Learn more about USMC patches
The US Marine Corps does not allow Marines to wear insignias different from USMC rank patches, ribbons, and qualification badges. Even the American flag patch is not authorized on their “cammies”.
“Cammies” are what the Marines call their battle dress uniforms, officially known as Marine Corps Combat Utility Uniforms (MCCUU). This is the standard uniform to wear in garrison, during training, and while deployed. It uses MARPAT (short for Marine Pattern), a multi-scale camo using a digital micro-pattern formed by pixels. That’s why it’s also known as “digi-cammies” and “digital pattern”.
The practice of wearing patches on cammies ended just after WW2. In 1947, the Marine Corps abolished the use of patches aside from the mandatory ones (ranks, ribbons, and qualification badges). The reason was to highlight the uniformity as a key characteristic of being a marine, denoting that the USMC was a “unified body organized to fight as a whole”. As a result, “patches representing different units or services were not reflecting the spirit of the Corps”.
This is why currently there are no Marine Corps unit patches in use in the USMC.
Tactical Freaky, your one stop shop for USMC patches highly customizable
Tactical Freaky is the USMC patch maker which aims to build the largest catalog of laser-cut Velcro patches around.
Despite USMC not allowing their soldiers to wear patches distinct from the official ones, we often receive requests from active USMC personnel, ex-Marines (sorry, wanted to say “Marines”, “No such thing as an Ex-Marine”!), civilians, and many USMC enthusiasts. They usually request USMC morale patches, custom badges, and USMC name patches, which often include symbols or logos of the Marines, and intended to be worn when off-duty, retired, or simply for fun.
Our patches are highly customizable. In addition to MARPAT camo, you have a plethora of other options:
- 40+ additional backgrounds including many other camos and solid colors,
- 20+ colors and features for texts and logos, including reflective, IR and solid color films,
- 10+ sizes from 1×1 to 10×4 inches,
- and a bunch of different shapes, including odd ones (shields, rhombus, triangles, etc) as well as standard squares and rectangles.
Laser-cut? And Velcro backed? What’s the point of laser-cut USMC Velcro patches?
We specialize in making high quality laser-cut Marine Corps velcro patches.
The laser-cutting process makes the sturdiest and most durable patches compared to other types of patch manufacturing, which is the reason why laser-cut patches are among the preferred types of insignias of the military in combat scenarios. Apart from being long lasting and having endurance, there are other benefits of laser-cut patches:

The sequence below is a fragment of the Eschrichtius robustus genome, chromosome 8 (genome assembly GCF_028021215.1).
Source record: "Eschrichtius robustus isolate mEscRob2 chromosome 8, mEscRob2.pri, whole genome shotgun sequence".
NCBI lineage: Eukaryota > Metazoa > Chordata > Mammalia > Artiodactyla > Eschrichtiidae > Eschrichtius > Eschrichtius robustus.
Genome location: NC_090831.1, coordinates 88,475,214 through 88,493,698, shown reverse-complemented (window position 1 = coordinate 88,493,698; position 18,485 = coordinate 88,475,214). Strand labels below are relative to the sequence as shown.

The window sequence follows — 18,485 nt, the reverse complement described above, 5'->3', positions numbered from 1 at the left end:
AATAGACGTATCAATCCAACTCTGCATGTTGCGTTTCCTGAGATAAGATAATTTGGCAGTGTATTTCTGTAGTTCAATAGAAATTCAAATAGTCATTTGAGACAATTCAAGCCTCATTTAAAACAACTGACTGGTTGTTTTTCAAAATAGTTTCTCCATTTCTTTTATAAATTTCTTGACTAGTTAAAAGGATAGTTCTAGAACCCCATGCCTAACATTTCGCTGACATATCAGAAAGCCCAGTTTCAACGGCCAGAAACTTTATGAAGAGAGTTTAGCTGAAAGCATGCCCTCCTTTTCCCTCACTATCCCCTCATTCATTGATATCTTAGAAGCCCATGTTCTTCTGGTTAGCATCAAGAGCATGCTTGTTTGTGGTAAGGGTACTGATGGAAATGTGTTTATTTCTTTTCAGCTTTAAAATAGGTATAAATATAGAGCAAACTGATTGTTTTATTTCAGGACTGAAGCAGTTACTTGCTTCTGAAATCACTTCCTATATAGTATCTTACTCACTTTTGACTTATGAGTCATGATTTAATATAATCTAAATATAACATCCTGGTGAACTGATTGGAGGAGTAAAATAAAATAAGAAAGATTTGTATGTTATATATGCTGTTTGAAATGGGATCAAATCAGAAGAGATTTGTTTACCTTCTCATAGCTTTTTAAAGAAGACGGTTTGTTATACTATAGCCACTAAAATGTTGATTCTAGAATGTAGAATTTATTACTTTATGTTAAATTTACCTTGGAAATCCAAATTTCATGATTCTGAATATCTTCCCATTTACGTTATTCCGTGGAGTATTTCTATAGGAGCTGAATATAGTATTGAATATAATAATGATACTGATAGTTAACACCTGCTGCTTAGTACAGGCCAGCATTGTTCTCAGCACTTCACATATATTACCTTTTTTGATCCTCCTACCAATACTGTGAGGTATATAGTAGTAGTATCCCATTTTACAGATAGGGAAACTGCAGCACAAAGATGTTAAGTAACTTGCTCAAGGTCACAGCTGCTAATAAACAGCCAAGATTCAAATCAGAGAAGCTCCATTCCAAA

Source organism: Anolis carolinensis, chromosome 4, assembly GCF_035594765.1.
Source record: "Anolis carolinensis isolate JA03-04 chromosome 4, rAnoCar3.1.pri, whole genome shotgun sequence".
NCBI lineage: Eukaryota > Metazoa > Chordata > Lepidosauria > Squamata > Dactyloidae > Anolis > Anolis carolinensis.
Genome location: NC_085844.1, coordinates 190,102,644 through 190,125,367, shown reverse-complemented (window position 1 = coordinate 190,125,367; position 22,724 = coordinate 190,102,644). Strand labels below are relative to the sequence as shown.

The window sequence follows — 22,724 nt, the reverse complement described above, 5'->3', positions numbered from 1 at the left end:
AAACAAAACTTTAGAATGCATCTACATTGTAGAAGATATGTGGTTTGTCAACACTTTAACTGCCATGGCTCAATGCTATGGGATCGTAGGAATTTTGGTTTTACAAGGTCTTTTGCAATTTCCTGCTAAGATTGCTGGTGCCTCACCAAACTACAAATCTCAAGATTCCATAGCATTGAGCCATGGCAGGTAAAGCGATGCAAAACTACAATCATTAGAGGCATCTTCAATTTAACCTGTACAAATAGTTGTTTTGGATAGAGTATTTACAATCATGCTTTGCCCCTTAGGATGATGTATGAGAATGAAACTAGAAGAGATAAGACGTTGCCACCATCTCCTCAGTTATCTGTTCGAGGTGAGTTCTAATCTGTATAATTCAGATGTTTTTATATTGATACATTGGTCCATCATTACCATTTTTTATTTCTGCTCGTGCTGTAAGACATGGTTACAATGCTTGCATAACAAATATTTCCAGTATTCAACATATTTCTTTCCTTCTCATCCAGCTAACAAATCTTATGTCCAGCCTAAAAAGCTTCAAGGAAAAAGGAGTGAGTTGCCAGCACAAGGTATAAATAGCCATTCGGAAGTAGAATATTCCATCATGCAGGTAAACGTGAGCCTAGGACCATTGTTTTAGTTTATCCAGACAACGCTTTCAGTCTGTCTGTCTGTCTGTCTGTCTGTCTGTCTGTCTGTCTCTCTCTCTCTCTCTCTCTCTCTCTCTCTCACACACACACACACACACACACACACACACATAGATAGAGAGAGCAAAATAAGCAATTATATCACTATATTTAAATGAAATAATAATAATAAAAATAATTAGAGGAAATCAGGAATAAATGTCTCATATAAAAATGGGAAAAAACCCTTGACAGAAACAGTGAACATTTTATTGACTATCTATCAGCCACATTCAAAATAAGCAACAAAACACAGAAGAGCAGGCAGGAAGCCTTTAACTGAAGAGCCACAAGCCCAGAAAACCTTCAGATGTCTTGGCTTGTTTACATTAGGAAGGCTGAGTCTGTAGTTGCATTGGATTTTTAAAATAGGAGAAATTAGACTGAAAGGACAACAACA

May feature Infrared Reflectivity (IR), which is a key requirement in real combat situations to guarantee IFF (Identification Friend or Foe) and avoid friend fire.
Extreme accuracy and repeatability of CNC laser cutting machines provide fine and precise design cuts ending up in better detailed texts and images.
Backing our patches with Velcro is consistent with our goal of building long lasting and rugged Mil-Spec patches. Velcro hook and loop fasteners provide a fast and easy way to remove and replace patches. Also, Velcro loop strips can be placed in many different surfaces (clothing, helmets, bags, etc)—this way insignias, badges, and other components can be easily attached to almost any component of your equipment or recreational gear.
Interesting facts of some popular US Marine Corps patches.
One of the most famous patches in the Marines is the Marine Raider patch (aka Raider patch or Raider SSI). Its origin is quite amazing, and it’s worth some words here.
In the closing days of the Guadalcanal campaign in WW2, the Marines needed to procure new uniforms in a time when logistics was a huge problem. As a result, there was a high risk that they would be forced to wear US Army uniforms which could be obtained more readily. Then, a search began for a distinctive insignia to maintain their identity.
By then, the Marines were transported to Australia, where Colonel Twinning started to sketch the new design. It’s believed that he was influenced by the color and design of the Australian National flag, which includes the 5 stars of the Southern Cross on a dark blue background. This influence led to the design of the Raider patch in a blue background, five white stars, a red diamond, and a white skull.
The First Marine Division patch followed a similar path in the same period. While the division was in Australia after Guadalcanal, its new patch design also got influenced in the same way, ending up in the popular rhombus patch with blue background and 5 white stars.
Check out the Marine Raider badge in our store! It’s a laser-cut version fully customizable to your needs.
Looking for a USMC custom patch?
Should you need a custom insignia, a special design commemorating your service in the Marines, or a customized USMC FLAK patch, feel free to get in touch with us to talk about your idea. We will be glad to assess your request in terms of feasibility, cost, and MOQ (minimum order quantity).